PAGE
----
SYDNEY, AUSTRALIA - MARCH 04: Panthers coach Anthony Griffin speaks to the media during the post match press conference after the round one NRL match between the St George Illawarra Dragons and the Penrith Panthers at UOW Jubilee Oval on March 4, 2017 in Sydney, Australia. (Photo by Mark Kolbe/Getty Images)

Outgoing Penrith coach Anthony Griffin has opened up about his sudden sacking from the club despite having two years to run on is contract, and his declining relationship with Panthers boss Phil Gould.

Griffin believes he left behind a successful era at the Panthers and he is proud of his achievements following two successive finals campaigns.

“I’m not here to bulls***t,” he told FOX League's NRL 360 on Tuesday.

“I’ve been around a long time. I’m telling my side of the story because I think I have done an exceptional job with that club.

"And unless I set the record straight I will get no credit for it.”

“I’m very proud of the achievements of the club over the last three years."

Griffin said his relationship with Gould became toxic which was a major reason for his departure.

“Our relationship broke down on coaching philosophy,” Griffin said.

“The issue that I didn’t involve staff (in decisions) is totally untrue.

“My philosophy is the build of the club and the promotion of the players. We went through a total reconstruction with local talent. Gus says we weren’t at our best, well a lot of clubs aren’t at their best.”

Griffin also hit back at Gould's claims that he needed to be moved on because he was too "old school".

“I take them with a grain of salt, to be honest,” Griffin added.

“My relationship with Gus was very good at the start and he’s got a great football brain.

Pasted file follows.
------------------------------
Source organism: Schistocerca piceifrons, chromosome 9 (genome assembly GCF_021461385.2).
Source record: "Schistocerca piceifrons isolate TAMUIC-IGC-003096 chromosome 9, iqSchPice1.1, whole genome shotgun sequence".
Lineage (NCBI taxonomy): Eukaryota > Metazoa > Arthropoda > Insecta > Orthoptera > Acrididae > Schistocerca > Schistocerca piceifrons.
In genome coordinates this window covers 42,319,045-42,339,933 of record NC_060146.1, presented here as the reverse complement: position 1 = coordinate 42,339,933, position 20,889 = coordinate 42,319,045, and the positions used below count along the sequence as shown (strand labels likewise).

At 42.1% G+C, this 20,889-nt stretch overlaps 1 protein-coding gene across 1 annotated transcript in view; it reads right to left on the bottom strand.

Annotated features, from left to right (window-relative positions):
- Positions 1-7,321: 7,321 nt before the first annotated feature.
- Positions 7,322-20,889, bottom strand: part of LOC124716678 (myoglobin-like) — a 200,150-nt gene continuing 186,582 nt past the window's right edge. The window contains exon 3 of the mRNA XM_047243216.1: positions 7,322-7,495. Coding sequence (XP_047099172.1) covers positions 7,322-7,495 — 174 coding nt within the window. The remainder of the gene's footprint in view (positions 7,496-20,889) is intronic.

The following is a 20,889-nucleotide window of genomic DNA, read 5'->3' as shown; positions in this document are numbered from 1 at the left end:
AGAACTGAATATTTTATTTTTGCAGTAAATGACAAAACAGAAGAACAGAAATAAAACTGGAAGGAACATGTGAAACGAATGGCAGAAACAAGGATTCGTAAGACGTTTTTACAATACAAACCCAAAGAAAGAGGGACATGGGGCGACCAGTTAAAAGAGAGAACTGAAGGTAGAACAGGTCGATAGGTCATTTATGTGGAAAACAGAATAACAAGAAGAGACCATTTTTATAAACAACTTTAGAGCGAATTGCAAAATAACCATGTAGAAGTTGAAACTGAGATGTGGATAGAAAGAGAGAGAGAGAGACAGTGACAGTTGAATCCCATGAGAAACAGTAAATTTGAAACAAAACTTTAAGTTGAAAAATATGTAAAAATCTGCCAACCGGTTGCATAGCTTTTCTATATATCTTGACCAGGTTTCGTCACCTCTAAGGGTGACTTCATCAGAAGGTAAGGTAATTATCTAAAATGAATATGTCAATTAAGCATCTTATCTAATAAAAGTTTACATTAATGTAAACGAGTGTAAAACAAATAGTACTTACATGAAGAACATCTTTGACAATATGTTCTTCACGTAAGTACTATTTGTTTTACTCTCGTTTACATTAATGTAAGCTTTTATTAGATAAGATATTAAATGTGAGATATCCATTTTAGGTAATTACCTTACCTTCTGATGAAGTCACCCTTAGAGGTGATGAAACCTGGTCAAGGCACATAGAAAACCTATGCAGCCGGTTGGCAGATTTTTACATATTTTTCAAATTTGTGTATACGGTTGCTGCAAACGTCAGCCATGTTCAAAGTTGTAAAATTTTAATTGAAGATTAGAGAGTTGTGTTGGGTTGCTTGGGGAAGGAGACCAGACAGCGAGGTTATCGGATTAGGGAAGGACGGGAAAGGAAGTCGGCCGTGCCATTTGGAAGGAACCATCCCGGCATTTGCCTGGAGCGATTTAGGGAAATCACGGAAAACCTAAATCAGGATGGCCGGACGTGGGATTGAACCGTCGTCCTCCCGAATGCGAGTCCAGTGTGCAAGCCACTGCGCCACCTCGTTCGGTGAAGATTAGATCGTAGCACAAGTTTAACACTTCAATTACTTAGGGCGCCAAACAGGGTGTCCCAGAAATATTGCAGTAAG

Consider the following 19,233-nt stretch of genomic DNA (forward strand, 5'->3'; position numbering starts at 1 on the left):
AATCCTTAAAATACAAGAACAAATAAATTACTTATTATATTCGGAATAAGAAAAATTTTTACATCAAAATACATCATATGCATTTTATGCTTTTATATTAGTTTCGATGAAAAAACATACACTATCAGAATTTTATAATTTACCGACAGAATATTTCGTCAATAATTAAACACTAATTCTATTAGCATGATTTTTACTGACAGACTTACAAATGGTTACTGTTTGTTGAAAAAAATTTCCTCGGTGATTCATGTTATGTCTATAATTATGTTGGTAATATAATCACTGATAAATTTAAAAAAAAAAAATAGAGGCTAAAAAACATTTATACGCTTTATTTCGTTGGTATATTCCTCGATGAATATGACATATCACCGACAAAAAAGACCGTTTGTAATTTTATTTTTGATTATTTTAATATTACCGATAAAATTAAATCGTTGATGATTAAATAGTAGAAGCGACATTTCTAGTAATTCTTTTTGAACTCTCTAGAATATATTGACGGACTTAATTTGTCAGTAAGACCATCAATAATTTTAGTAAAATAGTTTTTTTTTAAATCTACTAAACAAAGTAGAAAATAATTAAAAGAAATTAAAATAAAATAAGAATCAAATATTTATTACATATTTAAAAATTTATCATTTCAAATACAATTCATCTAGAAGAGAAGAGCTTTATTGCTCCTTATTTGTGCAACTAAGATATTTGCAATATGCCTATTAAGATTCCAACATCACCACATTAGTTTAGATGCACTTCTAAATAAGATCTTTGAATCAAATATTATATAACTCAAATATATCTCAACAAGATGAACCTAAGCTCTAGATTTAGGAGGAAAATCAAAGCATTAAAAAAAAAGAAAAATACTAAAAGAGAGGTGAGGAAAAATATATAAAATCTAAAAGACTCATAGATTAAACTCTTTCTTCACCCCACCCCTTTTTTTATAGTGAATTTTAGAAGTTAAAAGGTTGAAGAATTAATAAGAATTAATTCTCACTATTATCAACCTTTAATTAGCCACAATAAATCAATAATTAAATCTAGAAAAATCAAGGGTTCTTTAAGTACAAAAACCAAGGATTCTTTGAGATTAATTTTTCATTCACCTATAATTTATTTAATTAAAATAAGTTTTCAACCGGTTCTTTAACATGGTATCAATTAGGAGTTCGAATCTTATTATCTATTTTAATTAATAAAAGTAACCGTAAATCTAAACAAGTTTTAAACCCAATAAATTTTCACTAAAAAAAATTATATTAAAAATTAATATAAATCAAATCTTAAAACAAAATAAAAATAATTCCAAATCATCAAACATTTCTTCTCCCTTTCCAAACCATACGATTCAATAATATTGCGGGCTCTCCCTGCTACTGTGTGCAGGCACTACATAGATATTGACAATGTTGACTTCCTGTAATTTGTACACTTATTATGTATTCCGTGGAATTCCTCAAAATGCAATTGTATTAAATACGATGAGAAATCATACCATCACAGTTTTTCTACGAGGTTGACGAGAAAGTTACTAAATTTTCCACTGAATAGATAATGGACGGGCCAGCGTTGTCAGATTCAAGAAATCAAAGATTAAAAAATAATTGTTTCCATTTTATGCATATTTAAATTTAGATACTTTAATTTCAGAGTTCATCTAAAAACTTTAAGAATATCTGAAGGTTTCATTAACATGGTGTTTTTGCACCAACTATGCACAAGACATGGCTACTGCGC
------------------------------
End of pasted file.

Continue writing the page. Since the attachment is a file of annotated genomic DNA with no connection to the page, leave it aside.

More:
“The biggest breakdown - and there’s obviously a breakdown - and you can spin it as much as you like … but our relationship broke down on coaching philosophy.

“I’m a strong personality, he’s a strong personality. The suggestion I didn’t involve staff is totally untrue.

“The biggest issue we had and the reason I’m sitting in this chair is because, with me not coaching any more, we had a different philosophy on how the team should be coached.

“He hasn’t coached for 20 years. He hasn’t had his head in the fire for 20 years,” Griffin said.

“If there’s anyone old school in the conversation – if I’m in the conversation about being old school, he’d need to be there as well.”

Griffin also detailed his fiery confrontation with Gould in Belmore earlier in the 2018 season for following his half time address to the playing  group in  a loss to the Bulldogs.

“So what happened there was my whole focus of that game was getting my forwards to play 40 minutes,” he said.

“I couldn’t have given a f**k about the attack. Gus came in and listened to my speech at half time. I walked past him in the tunnel on the way up to the coach’s box and said ‘how you going?’”

“He says to me: ‘You didn’t even f***ing address the attack.’ I thought he was joking. I thought, he can’t be serious … I said ‘yeah, but it did happen’. That’s Gus. He wants to call me old school but I was never going to be subservient to him.”



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